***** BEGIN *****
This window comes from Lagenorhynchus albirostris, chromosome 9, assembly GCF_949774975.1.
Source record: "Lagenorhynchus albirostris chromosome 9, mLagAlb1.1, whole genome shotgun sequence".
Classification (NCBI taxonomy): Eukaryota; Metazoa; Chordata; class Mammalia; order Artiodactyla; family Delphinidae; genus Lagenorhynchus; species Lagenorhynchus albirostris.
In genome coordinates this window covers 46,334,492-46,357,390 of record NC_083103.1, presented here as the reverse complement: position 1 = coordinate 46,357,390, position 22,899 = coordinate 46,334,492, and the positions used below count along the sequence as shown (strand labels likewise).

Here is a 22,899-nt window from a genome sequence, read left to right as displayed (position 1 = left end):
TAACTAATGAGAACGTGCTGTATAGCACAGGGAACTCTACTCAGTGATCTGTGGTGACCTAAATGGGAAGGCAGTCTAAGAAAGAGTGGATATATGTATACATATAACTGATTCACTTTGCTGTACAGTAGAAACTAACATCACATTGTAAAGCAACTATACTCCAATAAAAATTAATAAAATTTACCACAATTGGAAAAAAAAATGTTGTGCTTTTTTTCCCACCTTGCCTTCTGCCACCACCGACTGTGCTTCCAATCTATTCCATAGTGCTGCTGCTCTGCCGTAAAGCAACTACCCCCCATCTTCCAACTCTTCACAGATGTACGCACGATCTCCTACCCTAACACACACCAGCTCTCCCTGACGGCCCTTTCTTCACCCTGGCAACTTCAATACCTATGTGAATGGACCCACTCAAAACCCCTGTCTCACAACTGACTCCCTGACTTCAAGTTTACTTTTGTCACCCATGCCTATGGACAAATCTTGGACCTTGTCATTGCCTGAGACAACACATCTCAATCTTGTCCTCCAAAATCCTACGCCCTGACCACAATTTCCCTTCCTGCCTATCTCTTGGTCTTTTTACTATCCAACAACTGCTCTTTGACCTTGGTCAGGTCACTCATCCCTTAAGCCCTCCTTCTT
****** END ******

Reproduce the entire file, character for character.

This window comes from Lagenorhynchus albirostris, chromosome 9, assembly GCF_949774975.1.
Source record: "Lagenorhynchus albirostris chromosome 9, mLagAlb1.1, whole genome shotgun sequence".
Classification (NCBI taxonomy): Eukaryota; Metazoa; Chordata; class Mammalia; order Artiodactyla; family Delphinidae; genus Lagenorhynchus; species Lagenorhynchus albirostris.
In genome coordinates this window covers 46,334,492-46,357,390 of record NC_083103.1, presented here as the reverse complement: position 1 = coordinate 46,357,390, position 22,899 = coordinate 46,334,492, and the positions used below count along the sequence as shown (strand labels likewise).

Here is a 22,899-nt window from a genome sequence, read left to right as displayed (position 1 = left end):
TAACTAATGAGAACGTGCTGTATAGCACAGGGAACTCTACTCAGTGATCTGTGGTGACCTAAATGGGAAGGCAGTCTAAGAAAGAGTGGATATATGTATACATATAACTGATTCACTTTGCTGTACAGTAGAAACTAACATCACATTGTAAAGCAACTATACTCCAATAAAAATTAATAAAATTTACCACAATTGGAAAAAAAAATGTTGTGCTTTTTTTCCCACCTTGCCTTCTGCCACCACCGACTGTGCTTCCAATCTATTCCATAGTGCTGCTGCTCTGCCGTAAAGCAACTACCCCCCATCTTCCAACTCTTCACAGATGTACGCACGATCTCCTACCCTAACACACACCAGCTCTCCCTGACGGCCCTTTCTTCACCCTGGCAACTTCAATACCTATGTGAATGGACCCACTCAAAACCCCTGTCTCACAACTGACTCCCTGACTTCAAGTTTACTTTTGTCACCCATGCCTATGGACAAATCTTGGACCTTGTCATTGCCTGAGACAACACATCTCAATCTTGTCCTCCAAAATCCTACGCCCTGACCACAATTTCCCTTCCTGCCTATCTCTTGGTCTTTTTACTATCCAACAACTGCTCTTTGACCTTGGTCAGGTCACTCATCCCTTAAGCCCTCCTTCTT